Back at my RV home this afternoon I started the travel preparation process. For some reason I’ve gotten more stuff out than usual at this stop. I got caught up this evening so I won’t have anything additional to complete in the morning. The one hundred miles of travel tomorrow will not be easy Interstate driving day. I have to travel on a twisty hilly route over the coastal mountains. I never know what I’m going to come across.
The forest fire smoke conditions today were a little better for most of the day. Late in the day the smoke settled in a little more, but it wasn’t a big concern most of the day. The temperature was also much more pleasant in the mid eighties.
Late this morning after a leisurely breakfast watching the overnight residents pack and depart, I resumed my scouting mission for an easy to access gas station. I should put gas in the RV when I travel on Wednesday. With just less than 100 miles to travel, I could get by without filling up. The tank would be likely be under a quarter full when I arrived at my destination in California. Every indicator I’ve seen says that gas on the California coast is significantly more expensive, so getting gas in Oregon is worth the hassle.
I found one station in Grants Pass on my exit route with easy access as long as it isn’t very busy. If the pumps have a line up, I’ll have to skip the station. There isn’t sufficient room for me to wait without my back end sticking out onto the road. If I miss that opportunity, there is one other possibility I saw 35 miles down the road in Cave Junction on my last scouting trip. After that, it’s probably California.
On my way back to camp I stopped at the Ti’lomikh Falls on the Rogue River again. When I was there last week I saw a couple of rafts running the rapids. I hoped to see similar action today. The trails were empty and the river didn’t have any action either. I spent some time watching the water flow over the rocks and taking pictures. A couple of times I thought I saw fish trying to fight the current, but the location was well away from the bank. It may have just been wishful thinking.
Tomorrow I’ll make one more shopping run before I leave the big city area. I know there are plenty of stores on the Oregon coast, but I won’t be there until Friday. The two night stay in the northwestern corner of California will be busy seeing the sights. Starting Friday I’ll be in the Coos Bay area for four weeks at two different campgrounds. I plan to range up and down the coast a hundred miles or so north and south from Coos Bay while I’m there.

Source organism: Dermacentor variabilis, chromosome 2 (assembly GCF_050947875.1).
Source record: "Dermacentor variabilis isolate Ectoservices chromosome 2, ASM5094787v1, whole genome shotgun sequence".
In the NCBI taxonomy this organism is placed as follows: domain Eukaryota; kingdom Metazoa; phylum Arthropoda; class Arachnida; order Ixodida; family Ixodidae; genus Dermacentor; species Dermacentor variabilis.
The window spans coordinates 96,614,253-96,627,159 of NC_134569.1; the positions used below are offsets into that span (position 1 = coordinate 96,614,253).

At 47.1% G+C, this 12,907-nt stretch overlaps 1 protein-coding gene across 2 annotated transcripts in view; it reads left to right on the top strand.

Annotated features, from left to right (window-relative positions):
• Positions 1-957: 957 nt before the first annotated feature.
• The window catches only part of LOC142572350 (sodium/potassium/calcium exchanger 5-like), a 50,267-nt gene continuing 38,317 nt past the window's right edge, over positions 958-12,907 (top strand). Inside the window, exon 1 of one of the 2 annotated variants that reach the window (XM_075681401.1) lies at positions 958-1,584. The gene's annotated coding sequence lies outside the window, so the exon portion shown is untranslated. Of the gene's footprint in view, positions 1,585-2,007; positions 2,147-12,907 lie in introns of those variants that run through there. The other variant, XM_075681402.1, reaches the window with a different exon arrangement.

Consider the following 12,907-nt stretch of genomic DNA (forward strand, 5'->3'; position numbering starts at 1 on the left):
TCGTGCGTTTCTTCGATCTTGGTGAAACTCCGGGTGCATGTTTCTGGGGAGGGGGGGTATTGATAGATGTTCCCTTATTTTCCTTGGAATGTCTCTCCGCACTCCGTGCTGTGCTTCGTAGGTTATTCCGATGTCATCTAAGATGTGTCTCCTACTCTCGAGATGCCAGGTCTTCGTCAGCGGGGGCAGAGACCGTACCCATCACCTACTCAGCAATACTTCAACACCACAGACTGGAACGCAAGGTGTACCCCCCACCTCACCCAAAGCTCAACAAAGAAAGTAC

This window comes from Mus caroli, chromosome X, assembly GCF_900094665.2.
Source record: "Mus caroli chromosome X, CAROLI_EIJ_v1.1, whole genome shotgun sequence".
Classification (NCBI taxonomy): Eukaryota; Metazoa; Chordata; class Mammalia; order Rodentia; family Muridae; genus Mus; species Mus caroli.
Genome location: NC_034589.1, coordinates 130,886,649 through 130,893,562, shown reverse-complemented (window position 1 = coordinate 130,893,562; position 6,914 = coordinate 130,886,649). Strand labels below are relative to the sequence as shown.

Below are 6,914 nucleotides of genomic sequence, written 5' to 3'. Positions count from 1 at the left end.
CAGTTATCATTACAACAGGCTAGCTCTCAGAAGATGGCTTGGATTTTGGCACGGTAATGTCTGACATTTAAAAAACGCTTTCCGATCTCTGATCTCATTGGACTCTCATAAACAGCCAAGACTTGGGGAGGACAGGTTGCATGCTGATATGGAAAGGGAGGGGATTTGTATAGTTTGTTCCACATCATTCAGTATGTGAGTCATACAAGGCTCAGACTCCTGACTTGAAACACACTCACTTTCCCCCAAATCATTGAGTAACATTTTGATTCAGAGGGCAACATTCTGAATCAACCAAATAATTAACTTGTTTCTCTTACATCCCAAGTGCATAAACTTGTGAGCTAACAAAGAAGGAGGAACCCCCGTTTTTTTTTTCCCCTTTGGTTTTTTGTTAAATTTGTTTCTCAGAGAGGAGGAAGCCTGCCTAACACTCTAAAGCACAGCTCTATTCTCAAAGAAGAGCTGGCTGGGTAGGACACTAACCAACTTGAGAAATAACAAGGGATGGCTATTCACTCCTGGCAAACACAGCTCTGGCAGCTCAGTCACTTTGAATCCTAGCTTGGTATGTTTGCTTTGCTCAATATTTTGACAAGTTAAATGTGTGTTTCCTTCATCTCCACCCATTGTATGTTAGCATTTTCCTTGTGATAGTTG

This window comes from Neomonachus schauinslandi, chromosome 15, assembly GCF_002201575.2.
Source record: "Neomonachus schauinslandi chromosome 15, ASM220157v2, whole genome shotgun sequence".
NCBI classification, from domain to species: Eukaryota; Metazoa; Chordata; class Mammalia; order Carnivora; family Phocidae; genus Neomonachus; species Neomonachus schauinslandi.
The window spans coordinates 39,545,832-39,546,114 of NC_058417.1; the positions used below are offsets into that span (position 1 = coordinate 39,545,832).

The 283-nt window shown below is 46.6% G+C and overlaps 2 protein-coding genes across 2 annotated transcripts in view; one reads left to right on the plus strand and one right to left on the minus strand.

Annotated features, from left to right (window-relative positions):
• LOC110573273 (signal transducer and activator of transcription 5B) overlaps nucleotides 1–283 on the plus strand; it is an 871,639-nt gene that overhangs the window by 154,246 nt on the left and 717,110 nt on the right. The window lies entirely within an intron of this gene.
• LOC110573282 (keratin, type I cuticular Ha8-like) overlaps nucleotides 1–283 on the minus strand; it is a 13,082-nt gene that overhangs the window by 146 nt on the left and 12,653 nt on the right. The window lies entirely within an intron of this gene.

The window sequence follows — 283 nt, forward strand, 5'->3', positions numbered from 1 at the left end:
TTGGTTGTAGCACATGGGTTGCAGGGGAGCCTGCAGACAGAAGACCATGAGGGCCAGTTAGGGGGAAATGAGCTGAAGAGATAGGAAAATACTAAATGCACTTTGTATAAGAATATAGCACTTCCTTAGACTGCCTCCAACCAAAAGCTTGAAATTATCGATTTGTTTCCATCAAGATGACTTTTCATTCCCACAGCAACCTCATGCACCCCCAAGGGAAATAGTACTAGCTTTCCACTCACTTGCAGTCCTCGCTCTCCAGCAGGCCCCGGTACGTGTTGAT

The heavy smoke filled the valley overnight and all day today. The previous two days have had some noticeable variation in the smoke density, but not today. The milepost 97 fire is burning over 9000 acres on both sides of Interstate 5 now. The campground I’m staying at is located at milepost 40.
This morning I made a search for clear air and visibility. Thirty miles to the south was just as bad. I couldn’t see the details on the sides of the valley. I looped back 15 miles to the west and it wasn’t any better. It’s really kind of depressing. Luckily I’ve seen most of the things I wanted to visit in this area. I have two more full days in this area before I move on.
I spent most of the day inside watching TV and reading. The NASCAR race from Pocono PA and a little bit of golf kept me from total boredom. Late in the afternoon people started arriving to fill the campsites vacated this morning. Watching people park and get setup has its own level of entertainment value. I’m sure watching me setup is equally amusing to others.
The smoke in the area from the Milepost 97 fire fifty miles to the north shifted away from this area Friday night. This morning the haze was much lighter and higher up. The sky directly above looked blue not gray and the smell of wood smoke was not present. It didn’t last all day, but it was nice while it lasted.
The fire is now over 9,000 acres. Responsibility for fighting the fire has been transitioned from the local county firefighters to a state response team. They are settling in for a long fight. Baring a very favorable wet weather system lingering over the area, they are looking at thirty days or more to get the fire controlled. This is definitely fire season. Several other small fires have been reported in the area today. One was along the side of Interstate 5 about three miles south of my campsite. It was controlled and put out in a few hours.